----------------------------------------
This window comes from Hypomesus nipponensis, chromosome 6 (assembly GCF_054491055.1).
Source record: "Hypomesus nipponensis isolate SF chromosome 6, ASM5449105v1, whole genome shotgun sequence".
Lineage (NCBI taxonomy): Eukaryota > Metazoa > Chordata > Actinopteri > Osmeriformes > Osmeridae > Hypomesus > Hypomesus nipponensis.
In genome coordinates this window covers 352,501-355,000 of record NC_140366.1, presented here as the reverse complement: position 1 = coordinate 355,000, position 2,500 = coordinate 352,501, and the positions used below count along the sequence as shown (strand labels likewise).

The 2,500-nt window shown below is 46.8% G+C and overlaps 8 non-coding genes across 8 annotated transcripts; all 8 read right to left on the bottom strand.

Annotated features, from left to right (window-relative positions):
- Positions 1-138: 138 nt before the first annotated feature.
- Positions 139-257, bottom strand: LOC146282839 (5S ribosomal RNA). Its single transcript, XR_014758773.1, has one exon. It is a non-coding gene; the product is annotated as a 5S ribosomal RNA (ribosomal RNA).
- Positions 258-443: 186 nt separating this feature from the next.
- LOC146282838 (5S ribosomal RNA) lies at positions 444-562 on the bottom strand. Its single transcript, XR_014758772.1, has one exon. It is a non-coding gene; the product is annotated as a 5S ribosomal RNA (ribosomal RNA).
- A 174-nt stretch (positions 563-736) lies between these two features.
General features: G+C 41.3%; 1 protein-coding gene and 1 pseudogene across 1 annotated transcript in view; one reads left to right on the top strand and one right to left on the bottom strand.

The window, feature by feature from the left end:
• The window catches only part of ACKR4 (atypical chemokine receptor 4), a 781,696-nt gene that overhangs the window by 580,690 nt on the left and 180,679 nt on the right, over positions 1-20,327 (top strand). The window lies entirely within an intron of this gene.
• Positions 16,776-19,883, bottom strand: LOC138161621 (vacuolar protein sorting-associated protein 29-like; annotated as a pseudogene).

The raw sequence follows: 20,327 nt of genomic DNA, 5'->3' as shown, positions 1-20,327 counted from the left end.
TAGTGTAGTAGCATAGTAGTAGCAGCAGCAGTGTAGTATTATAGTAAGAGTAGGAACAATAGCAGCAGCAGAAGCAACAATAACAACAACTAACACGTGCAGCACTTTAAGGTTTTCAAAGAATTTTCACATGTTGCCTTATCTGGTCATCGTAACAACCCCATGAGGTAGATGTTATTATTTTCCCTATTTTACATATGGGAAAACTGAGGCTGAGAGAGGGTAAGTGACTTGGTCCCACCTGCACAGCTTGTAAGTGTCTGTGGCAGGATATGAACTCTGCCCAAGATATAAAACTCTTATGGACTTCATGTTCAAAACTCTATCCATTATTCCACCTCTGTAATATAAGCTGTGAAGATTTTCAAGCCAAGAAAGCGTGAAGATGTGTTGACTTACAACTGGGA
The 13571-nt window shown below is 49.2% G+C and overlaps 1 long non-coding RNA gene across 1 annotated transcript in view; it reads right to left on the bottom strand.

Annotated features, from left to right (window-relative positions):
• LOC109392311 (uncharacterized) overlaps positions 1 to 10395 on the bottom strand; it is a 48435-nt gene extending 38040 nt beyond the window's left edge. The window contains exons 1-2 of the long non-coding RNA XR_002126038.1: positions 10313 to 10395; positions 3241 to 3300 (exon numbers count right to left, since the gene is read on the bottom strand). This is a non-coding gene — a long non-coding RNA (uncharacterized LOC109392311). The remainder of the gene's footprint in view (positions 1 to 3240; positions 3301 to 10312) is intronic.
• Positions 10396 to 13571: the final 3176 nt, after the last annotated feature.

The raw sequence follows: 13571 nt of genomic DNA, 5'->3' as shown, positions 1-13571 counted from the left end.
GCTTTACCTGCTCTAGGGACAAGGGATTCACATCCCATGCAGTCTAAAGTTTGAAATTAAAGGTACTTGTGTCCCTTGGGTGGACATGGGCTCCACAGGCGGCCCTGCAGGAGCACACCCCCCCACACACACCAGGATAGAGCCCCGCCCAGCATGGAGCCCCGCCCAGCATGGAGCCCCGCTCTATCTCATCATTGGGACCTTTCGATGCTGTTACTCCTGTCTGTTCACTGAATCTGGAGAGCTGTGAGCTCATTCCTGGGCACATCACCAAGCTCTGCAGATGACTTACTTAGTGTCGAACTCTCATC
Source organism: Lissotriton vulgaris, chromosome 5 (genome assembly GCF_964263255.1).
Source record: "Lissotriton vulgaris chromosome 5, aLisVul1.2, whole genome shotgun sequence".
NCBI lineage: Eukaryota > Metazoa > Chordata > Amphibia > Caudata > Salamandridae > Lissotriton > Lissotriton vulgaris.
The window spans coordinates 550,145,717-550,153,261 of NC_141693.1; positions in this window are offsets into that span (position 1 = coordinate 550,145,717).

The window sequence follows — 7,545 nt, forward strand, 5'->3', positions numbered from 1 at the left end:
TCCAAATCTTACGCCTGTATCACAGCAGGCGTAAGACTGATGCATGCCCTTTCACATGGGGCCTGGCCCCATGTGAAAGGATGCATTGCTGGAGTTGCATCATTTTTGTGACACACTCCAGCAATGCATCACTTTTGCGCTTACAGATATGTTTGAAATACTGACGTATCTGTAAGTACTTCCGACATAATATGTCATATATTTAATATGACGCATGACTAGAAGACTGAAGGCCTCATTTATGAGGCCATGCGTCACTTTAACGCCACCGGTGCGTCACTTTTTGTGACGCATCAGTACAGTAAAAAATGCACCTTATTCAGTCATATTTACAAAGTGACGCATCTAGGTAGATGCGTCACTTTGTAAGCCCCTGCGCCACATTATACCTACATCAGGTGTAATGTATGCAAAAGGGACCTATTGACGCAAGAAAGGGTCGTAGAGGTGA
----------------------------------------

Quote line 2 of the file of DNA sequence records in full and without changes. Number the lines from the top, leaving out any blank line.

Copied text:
Source record: "Hypomesus nipponensis isolate SF chromosome 6, ASM5449105v1, whole genome shotgun sequence".